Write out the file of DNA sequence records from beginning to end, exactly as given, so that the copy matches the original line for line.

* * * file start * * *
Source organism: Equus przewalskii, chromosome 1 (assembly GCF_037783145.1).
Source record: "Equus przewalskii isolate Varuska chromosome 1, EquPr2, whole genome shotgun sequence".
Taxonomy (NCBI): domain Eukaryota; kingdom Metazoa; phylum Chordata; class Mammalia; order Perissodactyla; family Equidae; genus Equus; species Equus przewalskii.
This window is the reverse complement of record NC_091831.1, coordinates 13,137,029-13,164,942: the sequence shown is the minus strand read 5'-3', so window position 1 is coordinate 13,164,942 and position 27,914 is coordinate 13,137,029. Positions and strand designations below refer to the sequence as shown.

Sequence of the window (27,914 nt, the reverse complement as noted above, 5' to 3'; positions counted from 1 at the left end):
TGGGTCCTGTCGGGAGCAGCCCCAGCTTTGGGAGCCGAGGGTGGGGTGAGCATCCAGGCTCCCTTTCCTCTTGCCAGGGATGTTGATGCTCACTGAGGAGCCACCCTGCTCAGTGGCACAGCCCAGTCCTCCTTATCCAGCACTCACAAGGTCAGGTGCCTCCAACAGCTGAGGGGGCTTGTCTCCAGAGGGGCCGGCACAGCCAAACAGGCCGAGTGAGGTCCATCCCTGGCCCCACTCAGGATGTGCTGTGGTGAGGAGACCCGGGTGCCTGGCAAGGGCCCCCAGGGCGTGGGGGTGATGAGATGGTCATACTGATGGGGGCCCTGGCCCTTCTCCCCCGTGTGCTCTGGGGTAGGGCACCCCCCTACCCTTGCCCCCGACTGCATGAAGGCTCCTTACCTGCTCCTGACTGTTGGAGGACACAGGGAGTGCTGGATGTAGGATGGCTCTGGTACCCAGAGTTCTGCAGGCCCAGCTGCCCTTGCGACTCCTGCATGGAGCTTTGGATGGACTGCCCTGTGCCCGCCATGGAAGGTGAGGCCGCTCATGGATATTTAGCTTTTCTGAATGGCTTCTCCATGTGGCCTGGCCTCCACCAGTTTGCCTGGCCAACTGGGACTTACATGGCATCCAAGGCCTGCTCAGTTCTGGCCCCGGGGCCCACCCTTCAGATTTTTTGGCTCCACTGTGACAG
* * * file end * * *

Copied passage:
Source organism: Equus przewalskii, chromosome 1 (assembly GCF_037783145.1).
Source record: "Equus przewalskii isolate Varuska chromosome 1, EquPr2, whole genome shotgun sequence".
Taxonomy (NCBI): domain Eukaryota; kingdom Metazoa; phylum Chordata; class Mammalia; order Perissodactyla; family Equidae; genus Equus; species Equus przewalskii.
This window is the reverse complement of record NC_091831.1, coordinates 13,137,029-13,164,942: the sequence shown is the minus strand read 5'-3', so window position 1 is coordinate 13,164,942 and position 27,914 is coordinate 13,137,029. Positions and strand designations below refer to the sequence as shown.

Sequence of the window (27,914 nt, the reverse complement as noted above, 5' to 3'; positions counted from 1 at the left end):
TGGGTCCTGTCGGGAGCAGCCCCAGCTTTGGGAGCCGAGGGTGGGGTGAGCATCCAGGCTCCCTTTCCTCTTGCCAGGGATGTTGATGCTCACTGAGGAGCCACCCTGCTCAGTGGCACAGCCCAGTCCTCCTTATCCAGCACTCACAAGGTCAGGTGCCTCCAACAGCTGAGGGGGCTTGTCTCCAGAGGGGCCGGCACAGCCAAACAGGCCGAGTGAGGTCCATCCCTGGCCCCACTCAGGATGTGCTGTGGTGAGGAGACCCGGGTGCCTGGCAAGGGCCCCCAGGGCGTGGGGGTGATGAGATGGTCATACTGATGGGGGCCCTGGCCCTTCTCCCCCGTGTGCTCTGGGGTAGGGCACCCCCCTACCCTTGCCCCCGACTGCATGAAGGCTCCTTACCTGCTCCTGACTGTTGGAGGACACAGGGAGTGCTGGATGTAGGATGGCTCTGGTACCCAGAGTTCTGCAGGCCCAGCTGCCCTTGCGACTCCTGCATGGAGCTTTGGATGGACTGCCCTGTGCCCGCCATGGAAGGTGAGGCCGCTCATGGATATTTAGCTTTTCTGAATGGCTTCTCCATGTGGCCTGGCCTCCACCAGTTTGCCTGGCCAACTGGGACTTACATGGCATCCAAGGCCTGCTCAGTTCTGGCCCCGGGGCCCACCCTTCAGATTTTTTGGCTCCACTGTGACAG